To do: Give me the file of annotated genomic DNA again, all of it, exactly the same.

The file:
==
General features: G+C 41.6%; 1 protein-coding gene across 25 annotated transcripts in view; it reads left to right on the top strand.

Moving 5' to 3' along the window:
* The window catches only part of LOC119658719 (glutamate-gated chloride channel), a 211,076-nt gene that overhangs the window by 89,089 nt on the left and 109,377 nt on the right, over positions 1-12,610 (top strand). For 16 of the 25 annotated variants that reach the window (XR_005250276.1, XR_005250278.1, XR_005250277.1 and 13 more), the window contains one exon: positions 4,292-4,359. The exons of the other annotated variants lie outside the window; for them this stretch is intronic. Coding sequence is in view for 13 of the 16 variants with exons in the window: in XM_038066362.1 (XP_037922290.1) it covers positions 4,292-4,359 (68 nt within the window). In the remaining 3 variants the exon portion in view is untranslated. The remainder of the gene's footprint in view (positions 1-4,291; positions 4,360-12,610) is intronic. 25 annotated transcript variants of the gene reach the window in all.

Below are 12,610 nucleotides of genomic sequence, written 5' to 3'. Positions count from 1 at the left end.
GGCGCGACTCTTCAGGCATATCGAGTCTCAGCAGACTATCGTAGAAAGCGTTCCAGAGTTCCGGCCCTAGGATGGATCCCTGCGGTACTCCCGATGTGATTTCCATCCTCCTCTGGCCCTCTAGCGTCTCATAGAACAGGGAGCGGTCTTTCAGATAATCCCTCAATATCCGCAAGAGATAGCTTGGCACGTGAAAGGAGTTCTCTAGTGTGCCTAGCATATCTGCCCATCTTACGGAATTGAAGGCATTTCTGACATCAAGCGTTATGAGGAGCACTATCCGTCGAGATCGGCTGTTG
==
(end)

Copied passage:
General features: G+C 41.6%; 1 protein-coding gene across 25 annotated transcripts in view; it reads left to right on the top strand.

Moving 5' to 3' along the window:
* The window catches only part of LOC119658719 (glutamate-gated chloride channel), a 211,076-nt gene that overhangs the window by 89,089 nt on the left and 109,377 nt on the right, over positions 1-12,610 (top strand). For 16 of the 25 annotated variants that reach the window (XR_005250276.1, XR_005250278.1, XR_005250277.1 and 13 more), the window contains one exon: positions 4,292-4,359. The exons of the other annotated variants lie outside the window; for them this stretch is intronic. Coding sequence is in view for 13 of the 16 variants with exons in the window: in XM_038066362.1 (XP_037922290.1) it covers positions 4,292-4,359 (68 nt within the window). In the remaining 3 variants the exon portion in view is untranslated. The remainder of the gene's footprint in view (positions 1-4,291; positions 4,360-12,610) is intronic. 25 annotated transcript variants of the gene reach the window in all.

Below are 12,610 nucleotides of genomic sequence, written 5' to 3'. Positions count from 1 at the left end.
GGCGCGACTCTTCAGGCATATCGAGTCTCAGCAGACTATCGTAGAAAGCGTTCCAGAGTTCCGGCCCTAGGATGGATCCCTGCGGTACTCCCGATGTGATTTCCATCCTCCTCTGGCCCTCTAGCGTCTCATAGAACAGGGAGCGGTCTTTCAGATAATCCCTCAATATCCGCAAGAGATAGCTTGGCACGTGAAAGGAGTTCTCTAGTGTGCCTAGCATATCTGCCCATCTTACGGAATTGAAGGCATTTCTGACATCAAGCGTTATGAGGAGCACTATCCGTCGAGATCGGCTGTTG